What the Coronavirus Pandemic Means for Juluchuca

For anyone who has been to Juluchuca, it’s easy to tell that it’s a vibrant town for a community of just 500 residents. The morning rush is usually the busiest time of day, with parents shuffling their kids off to school and heading to work themselves. Then there’s always the midday lull when the sun is hottest before things pick back up in the evenings with youth soccer practices, English classes and adults running errands around town.

As has happened in towns and cities around the world, COVID-19 has upended daily routines and community interactions in Juluchuca. At first, many residents didn’t believe in the virus or take it seriously. With mosquito-borne illnesses such as dengue and chikungunya a relatively common occurrence around here, people saw COVID-19 as just another affliction to add to the list.

Yet over the past few weeks as the number of cases continued to rise globally, locals have begun to view COVID-19 more somberly as a potential threat to their community. And this is despite not having a single confirmed case in the nearby cities of Zihuatanejo or Petatlan, which speaks to the communication channels of our era. Mexico isn’t necessarily following the same path as the U.S., but there are parallels to be drawn.

THE REALITY RIGHT NOW FOR JULUCHUCA RESIDENTS

Today, our local stay-at-home measures are very similar to those in most of the U.S. In Juluchuca, the new government guidelines have forced all nonessential businesses to shut down, including the coconut candy factories and many of the roadside shops along the highway. Many of these shops sell local products such as artisanal salt (harvested just down the road) as well as local honey, coffee, and homemade tamarind and sesame sweets. With less traffic on the highway, there are fewer potential customers.

While there is not much enforcement of the quarantine measures in small towns like Juluchuca, the community is taking the guidelines seriously by generally following the recommended precautions. Local schools and universities are all out of session. Our local beach, Playa Icacos is closed, with a few exceptions made for those who need to fish or those who do exercise on the beach. A few local dinner restaurants are also still open, with most of the customers opting for takeout. Tourism, both international and local, has come to a complete halt, affecting the livelihoods of many. This includes our beloved Johnny, who recently started his new tourism business, Johnny Adventures, and the Gutierrez family who received income from Playa Viva tourists who would visit their cacao and coffee farm.

How You Can Help Feed Families

With no unemployment insurance, families facing job insecurity are struggling to get by during this hard time. A number of previous Playa Viva guests recently reached out asking, “How can we help people during this crisis?” Our response: Sponsor a dispensa (food basket) for a family in need. With your $40 USD donation, we can order these dispensas from the local grocery store and supplement them from our permaculture farm. Colleen, our social impact manager, will work with the mayor of Juluchuca to make sure these get to the families who need them most. Colleen will also make sure you get a photo of the family who received the dispensa.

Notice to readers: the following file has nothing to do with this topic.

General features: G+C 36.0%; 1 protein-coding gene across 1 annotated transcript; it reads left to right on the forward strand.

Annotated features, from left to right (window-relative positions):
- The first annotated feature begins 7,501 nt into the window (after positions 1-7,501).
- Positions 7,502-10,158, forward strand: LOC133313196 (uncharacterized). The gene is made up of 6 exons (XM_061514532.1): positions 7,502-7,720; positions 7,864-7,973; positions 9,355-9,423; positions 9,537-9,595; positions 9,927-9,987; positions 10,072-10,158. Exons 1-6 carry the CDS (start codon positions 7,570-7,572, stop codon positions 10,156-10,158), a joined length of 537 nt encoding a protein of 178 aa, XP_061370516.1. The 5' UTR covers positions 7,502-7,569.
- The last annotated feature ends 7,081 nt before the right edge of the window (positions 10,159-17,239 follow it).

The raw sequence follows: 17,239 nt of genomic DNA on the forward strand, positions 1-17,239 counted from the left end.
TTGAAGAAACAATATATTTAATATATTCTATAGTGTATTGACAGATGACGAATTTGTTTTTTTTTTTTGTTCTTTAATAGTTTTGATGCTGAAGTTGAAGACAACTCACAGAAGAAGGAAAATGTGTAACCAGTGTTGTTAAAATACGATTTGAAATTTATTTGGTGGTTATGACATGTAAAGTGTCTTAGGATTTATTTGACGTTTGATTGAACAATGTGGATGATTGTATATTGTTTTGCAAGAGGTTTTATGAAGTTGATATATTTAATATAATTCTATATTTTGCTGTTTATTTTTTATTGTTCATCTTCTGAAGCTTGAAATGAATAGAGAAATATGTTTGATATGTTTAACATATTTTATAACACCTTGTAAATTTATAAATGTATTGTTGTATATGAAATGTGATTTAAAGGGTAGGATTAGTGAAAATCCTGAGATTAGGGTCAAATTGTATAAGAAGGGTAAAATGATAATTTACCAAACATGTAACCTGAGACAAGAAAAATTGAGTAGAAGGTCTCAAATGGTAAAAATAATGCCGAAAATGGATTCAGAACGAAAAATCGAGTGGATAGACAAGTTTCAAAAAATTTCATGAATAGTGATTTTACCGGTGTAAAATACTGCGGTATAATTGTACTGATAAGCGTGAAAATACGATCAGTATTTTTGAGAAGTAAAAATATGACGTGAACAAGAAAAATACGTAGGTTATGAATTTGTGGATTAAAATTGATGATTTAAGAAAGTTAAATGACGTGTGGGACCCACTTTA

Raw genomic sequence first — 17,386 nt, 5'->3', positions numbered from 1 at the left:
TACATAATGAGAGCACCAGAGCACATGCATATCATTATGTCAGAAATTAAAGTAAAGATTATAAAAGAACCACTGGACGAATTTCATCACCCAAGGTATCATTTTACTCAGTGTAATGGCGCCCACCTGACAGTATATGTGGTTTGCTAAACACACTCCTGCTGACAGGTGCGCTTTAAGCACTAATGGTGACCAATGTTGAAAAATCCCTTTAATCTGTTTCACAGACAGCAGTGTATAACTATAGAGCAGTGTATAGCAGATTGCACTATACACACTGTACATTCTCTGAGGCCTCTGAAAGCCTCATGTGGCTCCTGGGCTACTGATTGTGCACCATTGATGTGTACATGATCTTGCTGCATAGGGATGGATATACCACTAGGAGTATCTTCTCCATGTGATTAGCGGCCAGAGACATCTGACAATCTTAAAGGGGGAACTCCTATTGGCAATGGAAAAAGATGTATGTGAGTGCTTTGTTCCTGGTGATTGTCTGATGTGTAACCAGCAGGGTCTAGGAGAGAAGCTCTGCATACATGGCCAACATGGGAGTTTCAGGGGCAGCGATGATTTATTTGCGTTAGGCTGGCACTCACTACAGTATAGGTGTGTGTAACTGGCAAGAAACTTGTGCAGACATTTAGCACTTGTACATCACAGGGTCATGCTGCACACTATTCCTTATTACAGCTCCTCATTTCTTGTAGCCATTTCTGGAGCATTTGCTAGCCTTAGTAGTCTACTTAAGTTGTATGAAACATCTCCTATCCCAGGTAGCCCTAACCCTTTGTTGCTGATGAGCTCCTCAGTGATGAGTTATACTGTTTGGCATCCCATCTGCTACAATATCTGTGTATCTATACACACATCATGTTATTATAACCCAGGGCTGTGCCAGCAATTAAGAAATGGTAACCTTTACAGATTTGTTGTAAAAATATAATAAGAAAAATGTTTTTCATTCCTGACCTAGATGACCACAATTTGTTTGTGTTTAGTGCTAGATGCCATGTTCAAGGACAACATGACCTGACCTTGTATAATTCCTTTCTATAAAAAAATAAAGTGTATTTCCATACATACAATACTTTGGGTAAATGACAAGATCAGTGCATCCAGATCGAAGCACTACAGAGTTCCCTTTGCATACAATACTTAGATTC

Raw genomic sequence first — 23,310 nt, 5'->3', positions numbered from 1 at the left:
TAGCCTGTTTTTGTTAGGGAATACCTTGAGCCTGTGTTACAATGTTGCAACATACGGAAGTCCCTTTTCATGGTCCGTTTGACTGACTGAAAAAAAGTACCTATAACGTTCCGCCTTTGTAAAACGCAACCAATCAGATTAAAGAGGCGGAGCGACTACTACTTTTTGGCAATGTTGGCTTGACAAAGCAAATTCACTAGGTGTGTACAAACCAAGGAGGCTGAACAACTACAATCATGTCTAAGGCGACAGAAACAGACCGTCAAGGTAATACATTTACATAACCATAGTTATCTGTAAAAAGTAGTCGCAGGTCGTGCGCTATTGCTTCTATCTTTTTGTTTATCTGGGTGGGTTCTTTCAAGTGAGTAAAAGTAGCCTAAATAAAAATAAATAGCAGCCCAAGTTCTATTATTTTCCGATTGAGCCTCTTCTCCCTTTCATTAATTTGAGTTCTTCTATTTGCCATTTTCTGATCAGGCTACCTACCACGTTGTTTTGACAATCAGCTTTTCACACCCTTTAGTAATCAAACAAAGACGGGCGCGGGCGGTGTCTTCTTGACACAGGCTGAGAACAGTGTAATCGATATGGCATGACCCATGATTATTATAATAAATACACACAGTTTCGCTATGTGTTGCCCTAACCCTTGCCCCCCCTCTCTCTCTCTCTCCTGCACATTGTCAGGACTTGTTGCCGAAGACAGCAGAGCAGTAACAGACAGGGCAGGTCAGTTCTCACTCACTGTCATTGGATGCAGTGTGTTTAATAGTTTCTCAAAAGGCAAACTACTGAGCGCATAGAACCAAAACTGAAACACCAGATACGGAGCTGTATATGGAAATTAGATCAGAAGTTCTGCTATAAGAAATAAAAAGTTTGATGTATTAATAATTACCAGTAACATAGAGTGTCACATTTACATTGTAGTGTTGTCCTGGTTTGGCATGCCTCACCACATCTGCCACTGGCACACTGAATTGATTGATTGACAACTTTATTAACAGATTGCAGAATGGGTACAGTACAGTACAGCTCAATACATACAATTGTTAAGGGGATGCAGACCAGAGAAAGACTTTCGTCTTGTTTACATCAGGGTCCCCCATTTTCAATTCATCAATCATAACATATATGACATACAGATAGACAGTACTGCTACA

These food baskets include nonperishable items, such as rice, beans, milk, sugar, coffee, cereal and cooking oil. There is enough of each item in the basket to feed a family of four for one month. And with the addition of products coming off our permaculture farm, such as eggs, fresh greens, tomatoes, and eggplant, we will bolster the dispensas for these times.

In fact, the first of these baskets were distributed last week. They only included some of the farm products heading into the community, but we were able to introduce residents to new types of greens, such as arugula and kale. People here are eager to try new immune-boosting foods while also adding color and flavor to their regular diet.

Resiliency Remains Evident

It is in these small, now socially distanced interactions, like distributing the dispensas, that we feel most like a community. While we may not be bumping into each other on our morning commute, we are still saying hello from afar, checking in with our neighbors to see how they are doing, and sharing the harvests that we are especially grateful to have at this time. Like many communities grappling with changes due to COVID-19, Juluchuca is not so different. People are losing their jobs and losing income while prices of basic goods are going up.

At the same time, however, we know our community is resilient. Residents remain optimistic at this time. They have been through hurricanes, earthquakes, and financial and political crises before this. People here come together to support those who need it most. Residents are out harvesting mangoes and coconuts, and fishing on our local beach. Our mayor is already applying for government funding for dispensas for residents who lost their jobs. But we are not sure when this government support will arrive. Another uncertainty added to the list.

In the meantime, if you would like to be part of this movement to lend a helping hand, residents of Juluchuca and our other impact communities up the watershed would be incredibly grateful. To sponsor a food basket, please make a donation via our GoFundMe page for feeding Juluchuca’s families during COVID-19.

Together we can fill the gap until government assistance hopefully arrives. Let’s keep our communities strong, resilient and optimistic during these challenging times.

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